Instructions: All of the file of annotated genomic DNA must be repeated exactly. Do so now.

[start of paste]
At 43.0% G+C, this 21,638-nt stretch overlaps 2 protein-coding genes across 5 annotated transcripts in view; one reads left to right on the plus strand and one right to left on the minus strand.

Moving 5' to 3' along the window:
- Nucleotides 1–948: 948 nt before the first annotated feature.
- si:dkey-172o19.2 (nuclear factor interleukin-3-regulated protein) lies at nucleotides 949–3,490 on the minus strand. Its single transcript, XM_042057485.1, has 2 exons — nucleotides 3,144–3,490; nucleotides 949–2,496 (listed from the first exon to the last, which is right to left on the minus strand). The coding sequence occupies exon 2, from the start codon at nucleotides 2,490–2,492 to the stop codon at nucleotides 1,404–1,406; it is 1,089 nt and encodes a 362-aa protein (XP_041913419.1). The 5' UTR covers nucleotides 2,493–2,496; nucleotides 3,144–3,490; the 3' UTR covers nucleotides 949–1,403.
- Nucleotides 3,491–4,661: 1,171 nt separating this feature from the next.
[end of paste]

At 43.0% G+C, this 21,638-nt stretch overlaps 2 protein-coding genes across 5 annotated transcripts in view; one reads left to right on the plus strand and one right to left on the minus strand.

Moving 5' to 3' along the window:
- Nucleotides 1–948: 948 nt before the first annotated feature.
- si:dkey-172o19.2 (nuclear factor interleukin-3-regulated protein) lies at nucleotides 949–3,490 on the minus strand. Its single transcript, XM_042057485.1, has 2 exons — nucleotides 3,144–3,490; nucleotides 949–2,496 (listed from the first exon to the last, which is right to left on the minus strand). The coding sequence occupies exon 2, from the start codon at nucleotides 2,490–2,492 to the stop codon at nucleotides 1,404–1,406; it is 1,089 nt and encodes a 362-aa protein (XP_041913419.1). The 5' UTR covers nucleotides 2,493–2,496; nucleotides 3,144–3,490; the 3' UTR covers nucleotides 949–1,403.
- Nucleotides 3,491–4,661: 1,171 nt separating this feature from the next.